With the endless clatter of marketing advice from blogs, consultants, and colleagues, how does the e-business know where to invest its limited resources? I’ve noticed 2 problems with a good portion of internet marketing advice:
It’s biased: If you’re a hammer, everything looks like a nail. In other words, the SEO consultant believes that natural search is the key to your growth, while the social media guru says Facebook is the goose that lays the golden eggs.
It’s unprioritized: It’s easy to be overwhelmed by a mega-list of recommendations. I’m a fan of top 10 (or top whatever) lists, but they do have a tendency to produce unprioritzed advice that can easily swamp the small business owner.
With plethora of marketing options (e.g. email, SEO, PPC, social media) competing for your attention, how do you decide how to allocate resources? Here’s some guiding principles: (that are prioritized, of course)
Strategy before Tactics: You need to know where you’re going before you choose the vehicle to get there.
Some marketing vehicles are better than others depending on what you’re doing, and who you’re trying to reach. If you’re shooting for a 55+ audience, twitter probably isn’t the best place to start. If a consultant says you should be doing such and such, first stop to consider whether their recommendations gel with your strategy.
Leverage what’s already working: Is 50% of your business coming from natural search? There’s a good chance there’s still some low-hanging fruit ripe for the picking. A 10% improvement on your top performing marketing tactic is more effective than a 50% improvement on your worst performing one. Study and live by the 80/20 rule.
Budget for the future: While the point above may imply only sticking with what’s safe, such would be a short-sighted plan. It’s easy to get too comfortable with what you already know, and ignore what’s up and coming. It’s the classic innovator’s dilemma: why seek something new and improved when what you already have is working fine? Because you never know how long it’s going to work. Plan for obsolescence.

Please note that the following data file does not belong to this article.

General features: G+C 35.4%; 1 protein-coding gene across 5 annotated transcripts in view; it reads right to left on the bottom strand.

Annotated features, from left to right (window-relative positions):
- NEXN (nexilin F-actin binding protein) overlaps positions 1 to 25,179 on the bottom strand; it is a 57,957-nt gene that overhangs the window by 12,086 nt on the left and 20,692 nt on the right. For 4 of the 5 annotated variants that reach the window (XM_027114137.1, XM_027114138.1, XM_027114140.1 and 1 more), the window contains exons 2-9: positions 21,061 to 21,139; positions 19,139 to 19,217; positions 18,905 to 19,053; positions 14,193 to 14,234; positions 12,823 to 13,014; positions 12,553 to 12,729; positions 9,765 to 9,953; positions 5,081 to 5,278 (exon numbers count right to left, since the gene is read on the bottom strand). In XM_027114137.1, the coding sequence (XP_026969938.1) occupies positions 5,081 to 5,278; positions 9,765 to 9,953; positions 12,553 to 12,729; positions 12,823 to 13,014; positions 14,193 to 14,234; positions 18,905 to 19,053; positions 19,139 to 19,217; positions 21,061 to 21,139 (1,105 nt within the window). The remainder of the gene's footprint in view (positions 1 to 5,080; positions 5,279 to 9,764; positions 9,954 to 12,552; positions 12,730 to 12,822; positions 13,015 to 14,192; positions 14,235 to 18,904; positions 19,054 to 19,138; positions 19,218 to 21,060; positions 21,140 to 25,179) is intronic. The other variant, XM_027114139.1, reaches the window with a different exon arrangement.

Imitate the Innovators: If the competition is already engaging in a certain tactic, there’s a good chance you could be missing the boat. You don’t always have to be the first in order to be the best. Stay on top of what your competitors are doing.
Fail Quickly, Fail Inexpensively: There’s no harm in trying something new that doesn’t work, just cut your losses early. Don’t invest too heavily, despite what any of your peers say, until you see promising results.
Demand Tangible Results: While the benefit of every marketing activity is not as easily quantified, you should be seeing results in some way. Don’t accept “branding” as an excuse for poorly performing banner ads, or “higher link-popularity” for ineffective search engine optimization. Insist on bottom line results.
The good news for internet business owners is there’s 1,000 things they can be doing right now to improve their business, the bad news is that not all 1,000 are equally important. Choose wisely, because the order in which you execute is critical for success.